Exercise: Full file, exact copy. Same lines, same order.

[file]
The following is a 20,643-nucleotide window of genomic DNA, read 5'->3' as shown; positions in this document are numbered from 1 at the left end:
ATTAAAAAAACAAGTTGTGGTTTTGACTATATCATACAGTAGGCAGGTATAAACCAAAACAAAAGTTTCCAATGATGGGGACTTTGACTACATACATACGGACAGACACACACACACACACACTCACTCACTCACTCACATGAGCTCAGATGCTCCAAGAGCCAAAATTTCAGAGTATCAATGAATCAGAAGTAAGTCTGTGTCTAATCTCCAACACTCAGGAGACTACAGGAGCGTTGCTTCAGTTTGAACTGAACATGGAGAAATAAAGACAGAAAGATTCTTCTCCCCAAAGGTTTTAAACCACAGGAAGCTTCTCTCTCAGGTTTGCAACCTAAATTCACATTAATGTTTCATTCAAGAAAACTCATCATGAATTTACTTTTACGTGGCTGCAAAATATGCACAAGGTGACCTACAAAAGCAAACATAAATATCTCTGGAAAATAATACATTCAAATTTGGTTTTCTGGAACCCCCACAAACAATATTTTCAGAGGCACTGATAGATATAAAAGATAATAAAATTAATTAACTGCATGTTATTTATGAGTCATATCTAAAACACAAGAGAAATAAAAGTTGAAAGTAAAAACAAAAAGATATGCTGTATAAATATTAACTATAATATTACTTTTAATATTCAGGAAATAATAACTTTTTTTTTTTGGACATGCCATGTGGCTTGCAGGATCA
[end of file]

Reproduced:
The following is a 20,643-nucleotide window of genomic DNA, read 5'->3' as shown; positions in this document are numbered from 1 at the left end:
ATTAAAAAAACAAGTTGTGGTTTTGACTATATCATACAGTAGGCAGGTATAAACCAAAACAAAAGTTTCCAATGATGGGGACTTTGACTACATACATACGGACAGACACACACACACACACACTCACTCACTCACTCACATGAGCTCAGATGCTCCAAGAGCCAAAATTTCAGAGTATCAATGAATCAGAAGTAAGTCTGTGTCTAATCTCCAACACTCAGGAGACTACAGGAGCGTTGCTTCAGTTTGAACTGAACATGGAGAAATAAAGACAGAAAGATTCTTCTCCCCAAAGGTTTTAAACCACAGGAAGCTTCTCTCTCAGGTTTGCAACCTAAATTCACATTAATGTTTCATTCAAGAAAACTCATCATGAATTTACTTTTACGTGGCTGCAAAATATGCACAAGGTGACCTACAAAAGCAAACATAAATATCTCTGGAAAATAATACATTCAAATTTGGTTTTCTGGAACCCCCACAAACAATATTTTCAGAGGCACTGATAGATATAAAAGATAATAAAATTAATTAACTGCATGTTATTTATGAGTCATATCTAAAACACAAGAGAAATAAAAGTTGAAAGTAAAAACAAAAAGATATGCTGTATAAATATTAACTATAATATTACTTTTAATATTCAGGAAATAATAACTTTTTTTTTTTGGACATGCCATGTGGCTTGCAGGATCA